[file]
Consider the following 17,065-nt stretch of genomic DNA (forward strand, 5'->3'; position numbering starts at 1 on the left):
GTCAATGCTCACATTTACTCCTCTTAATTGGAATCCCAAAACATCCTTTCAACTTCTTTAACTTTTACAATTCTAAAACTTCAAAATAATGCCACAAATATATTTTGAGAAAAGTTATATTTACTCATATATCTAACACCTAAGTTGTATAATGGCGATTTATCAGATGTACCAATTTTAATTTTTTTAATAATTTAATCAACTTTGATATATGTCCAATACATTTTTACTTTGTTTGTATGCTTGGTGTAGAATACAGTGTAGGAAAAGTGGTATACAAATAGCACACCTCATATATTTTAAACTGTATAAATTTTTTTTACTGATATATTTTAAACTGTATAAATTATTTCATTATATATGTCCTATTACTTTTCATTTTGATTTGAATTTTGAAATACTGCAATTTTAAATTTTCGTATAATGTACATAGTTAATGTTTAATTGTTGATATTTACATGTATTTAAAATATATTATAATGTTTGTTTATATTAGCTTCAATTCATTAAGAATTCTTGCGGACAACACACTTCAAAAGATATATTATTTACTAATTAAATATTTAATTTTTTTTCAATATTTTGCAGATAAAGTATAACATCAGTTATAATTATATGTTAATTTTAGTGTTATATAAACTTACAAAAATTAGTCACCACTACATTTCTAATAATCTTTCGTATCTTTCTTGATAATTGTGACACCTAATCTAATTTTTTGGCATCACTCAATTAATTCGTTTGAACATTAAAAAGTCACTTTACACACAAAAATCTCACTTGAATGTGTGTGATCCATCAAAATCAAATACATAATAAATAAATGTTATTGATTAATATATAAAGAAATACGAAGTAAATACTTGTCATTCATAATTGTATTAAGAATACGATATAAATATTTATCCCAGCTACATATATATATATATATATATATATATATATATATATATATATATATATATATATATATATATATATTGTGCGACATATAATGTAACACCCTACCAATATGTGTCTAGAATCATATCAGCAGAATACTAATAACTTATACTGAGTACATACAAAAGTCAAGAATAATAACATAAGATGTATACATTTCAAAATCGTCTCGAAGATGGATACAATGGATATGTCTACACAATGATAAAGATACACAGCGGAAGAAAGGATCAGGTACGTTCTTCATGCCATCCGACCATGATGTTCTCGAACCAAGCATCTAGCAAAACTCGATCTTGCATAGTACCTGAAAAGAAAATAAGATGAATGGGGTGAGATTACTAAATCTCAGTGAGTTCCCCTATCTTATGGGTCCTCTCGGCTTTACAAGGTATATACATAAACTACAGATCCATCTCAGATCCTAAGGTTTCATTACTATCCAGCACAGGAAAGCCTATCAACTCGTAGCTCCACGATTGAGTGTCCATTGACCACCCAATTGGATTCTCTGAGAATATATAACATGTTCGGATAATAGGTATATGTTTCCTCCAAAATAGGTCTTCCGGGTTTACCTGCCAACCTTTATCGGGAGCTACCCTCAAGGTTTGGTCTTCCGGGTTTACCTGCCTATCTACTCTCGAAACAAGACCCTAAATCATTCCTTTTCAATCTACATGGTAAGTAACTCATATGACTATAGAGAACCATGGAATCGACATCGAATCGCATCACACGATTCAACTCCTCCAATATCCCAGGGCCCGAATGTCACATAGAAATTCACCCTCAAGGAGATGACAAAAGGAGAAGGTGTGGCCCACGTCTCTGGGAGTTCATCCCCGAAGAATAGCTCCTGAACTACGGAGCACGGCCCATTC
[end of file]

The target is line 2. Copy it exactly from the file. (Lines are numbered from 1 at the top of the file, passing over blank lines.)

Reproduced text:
GTCAATGCTCACATTTACTCCTCTTAATTGGAATCCCAAAACATCCTTTCAACTTCTTTAACTTTTACAATTCTAAAACTTCAAAATAATGCCACAAATATATTTTGAGAAAAGTTATATTTACTCATATATCTAACACCTAAGTTGTATAATGGCGATTTATCAGATGTACCAATTTTAATTTTTTTAATAATTTAATCAACTTTGATATATGTCCAATACATTTTTACTTTGTTTGTATGCTTGGTGTAGAATACAGTGTAGGAAAAGTGGTATACAAATAGCACACCTCATATATTTTAAACTGTATAAATTTTTTTTACTGATATATTTTAAACTGTATAAATTATTTCATTATATATGTCCTATTACTTTTCATTTTGATTTGAATTTTGAAATACTGCAATTTTAAATTTTCGTATAATGTACATAGTTAATGTTTAATTGTTGATATTTACATGTATTTAAAATATATTATAATGTTTGTTTATATTAGCTTCAATTCATTAAGAATTCTTGCGGACAACACACTTCAAAAGATATATTATTTACTAATTAAATATTTAATTTTTTTTCAATATTTTGCAGATAAAGTATAACATCAGTTATAATTATATGTTAATTTTAGTGTTATATAAACTTACAAAAATTAGTCACCACTACATTTCTAATAATCTTTCGTATCTTTCTTGATAATTGTGACACCTAATCTAATTTTTTGGCATCACTCAATTAATTCGTTTGAACATTAAAAAGTCACTTTACACACAAAAATCTCACTTGAATGTGTGTGATCCATCAAAATCAAATACATAATAAATAAATGTTATTGATTAATATATAAAGAAATACGAAGTAAATACTTGTCATTCATAATTGTATTAAGAATACGATATAAATATTTATCCCAGCTACATATATATATATATATATATATATATATATATATATATATATATATATATATATATATATATATATTGTGCGACATATAATGTAACACCCTACCAATATGTGTCTAGAATCATATCAGCAGAATACTAATAACTTATACTGAGTACATACAAAAGTCAAGAATAATAACATAAGATGTATACATTTCAAAATCGTCTCGAAGATGGATACAATGGATATGTCTACACAATGATAAAGATACACAGCGGAAGAAAGGATCAGGTACGTTCTTCATGCCATCCGACCATGATGTTCTCGAACCAAGCATCTAGCAAAACTCGATCTTGCATAGTACCTGAAAAGAAAATAAGATGAATGGGGTGAGATTACTAAATCTCAGTGAGTTCCCCTATCTTATGGGTCCTCTCGGCTTTACAAGGTATATACATAAACTACAGATCCATCTCAGATCCTAAGGTTTCATTACTATCCAGCACAGGAAAGCCTATCAACTCGTAGCTCCACGATTGAGTGTCCATTGACCACCCAATTGGATTCTCTGAGAATATATAACATGTTCGGATAATAGGTATATGTTTCCTCCAAAATAGGTCTTCCGGGTTTACCTGCCAACCTTTATCGGGAGCTACCCTCAAGGTTTGGTCTTCCGGGTTTACCTGCCTATCTACTCTCGAAACAAGACCCTAAATCATTCCTTTTCAATCTACATGGTAAGTAACTCATATGACTATAGAGAACCATGGAATCGACATCGAATCGCATCACACGATTCAACTCCTCCAATATCCCAGGGCCCGAATGTCACATAGAAATTCACCCTCAAGGAGATGACAAAAGGAGAAGGTGTGGCCCACGTCTCTGGGAGTTCATCCCCGAAGAATAGCTCCTGAACTACGGAGCACGGCCCATTC